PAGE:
My father – giving his fallen comrades a salute at the Omaha Beach Cemetery in Normandy

On a Saturday, two years ago, my 87 year old father announced he was going to Normandy for D-day celebration. I asked when the last time he used a passport, it was over ten years ago so I told him I didn’t think he could go. A day later he called and said he had his tickets, his passport, and was headed to France. Since my mom wasn’t going with him there was only one thing to do – we all decided to go.

You will hear about the amazing heroics of those young men who invaded the beaches that day. You see my dad saluting those fallen soldiers who gave the ultimate sacrifice for freedom. But most of the war was won not by those men who shot their way up the beach, or the decorated officers, but by people like my dad. A buck private, drafted into the army at age 19. When Normandy was invaded he was digging officer’s latrines in England, and six weeks later he went there. In the engineering corp he helped get rid of land mines, build bridges, and peeled a lot of potatoes. He also liberated a bit of wine that only the finest connoisseur could wish for (today his wine of choice is a white zinfandel).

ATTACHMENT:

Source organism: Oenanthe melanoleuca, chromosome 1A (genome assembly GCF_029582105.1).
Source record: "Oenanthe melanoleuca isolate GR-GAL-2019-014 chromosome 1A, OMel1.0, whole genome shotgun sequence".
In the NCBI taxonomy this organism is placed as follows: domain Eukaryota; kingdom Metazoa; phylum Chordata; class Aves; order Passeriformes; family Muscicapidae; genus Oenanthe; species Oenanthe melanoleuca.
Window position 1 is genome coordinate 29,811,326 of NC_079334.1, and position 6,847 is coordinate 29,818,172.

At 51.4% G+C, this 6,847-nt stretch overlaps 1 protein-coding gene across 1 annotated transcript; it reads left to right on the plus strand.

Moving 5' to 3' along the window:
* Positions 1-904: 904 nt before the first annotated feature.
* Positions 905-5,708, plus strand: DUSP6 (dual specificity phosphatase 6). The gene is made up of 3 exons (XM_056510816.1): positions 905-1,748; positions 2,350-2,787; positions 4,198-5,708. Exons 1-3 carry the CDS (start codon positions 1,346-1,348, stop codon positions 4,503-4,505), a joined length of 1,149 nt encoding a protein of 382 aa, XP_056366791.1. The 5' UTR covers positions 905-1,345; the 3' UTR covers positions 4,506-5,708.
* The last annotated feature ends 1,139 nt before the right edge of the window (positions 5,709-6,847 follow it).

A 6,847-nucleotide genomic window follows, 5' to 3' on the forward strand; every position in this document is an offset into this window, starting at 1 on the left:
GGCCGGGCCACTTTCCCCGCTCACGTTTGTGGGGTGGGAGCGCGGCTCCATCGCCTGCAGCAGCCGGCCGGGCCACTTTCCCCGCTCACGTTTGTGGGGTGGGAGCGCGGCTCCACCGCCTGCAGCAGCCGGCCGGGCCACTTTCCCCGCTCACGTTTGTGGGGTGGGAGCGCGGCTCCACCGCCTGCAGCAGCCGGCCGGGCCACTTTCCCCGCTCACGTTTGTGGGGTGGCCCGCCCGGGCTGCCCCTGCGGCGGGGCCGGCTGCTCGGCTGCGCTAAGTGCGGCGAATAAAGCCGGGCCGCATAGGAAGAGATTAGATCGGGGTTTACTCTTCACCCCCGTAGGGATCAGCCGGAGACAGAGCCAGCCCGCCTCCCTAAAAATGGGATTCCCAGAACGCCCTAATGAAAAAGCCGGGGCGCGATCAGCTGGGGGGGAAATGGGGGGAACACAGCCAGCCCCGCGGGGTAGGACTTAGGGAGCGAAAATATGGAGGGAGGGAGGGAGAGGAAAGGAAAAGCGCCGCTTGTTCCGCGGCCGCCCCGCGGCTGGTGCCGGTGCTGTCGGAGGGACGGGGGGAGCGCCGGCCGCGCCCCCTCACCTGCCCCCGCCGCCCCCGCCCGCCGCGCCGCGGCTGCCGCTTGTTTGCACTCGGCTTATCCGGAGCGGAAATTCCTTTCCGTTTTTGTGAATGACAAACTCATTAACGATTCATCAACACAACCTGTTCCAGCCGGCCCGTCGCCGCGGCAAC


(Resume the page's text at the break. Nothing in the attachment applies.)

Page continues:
We had a great trip -but besides the vivid memory of those beaches, and the cemetery – my favorite memory was when we all arrived in Paris. There were three veterans on that tour, all three had been privates in the army. That afternoon the only people in the bar at the Mercur hotel were those three vets, having a drink and thinking back 68 years. In 1944 they were not allowed to go to Paris, and as soldiers it was hard to find a drink – the world was in a World War, with Hitler having won most of Europe. Now these vets had won. The greatest generation- a few of them left – enjoying a drink in the afternoon, in Paris, looking out over the Eiffel Tower.

There is also a reason the people of Normandy are, unlike the reputation of the rest of France, love Americans – we liberated them. And it was those young kids, the GI soldiers, that made the impression that they have never forgotten. We shouldn’t either.

Thanks dad, and the rest of the greatest generation.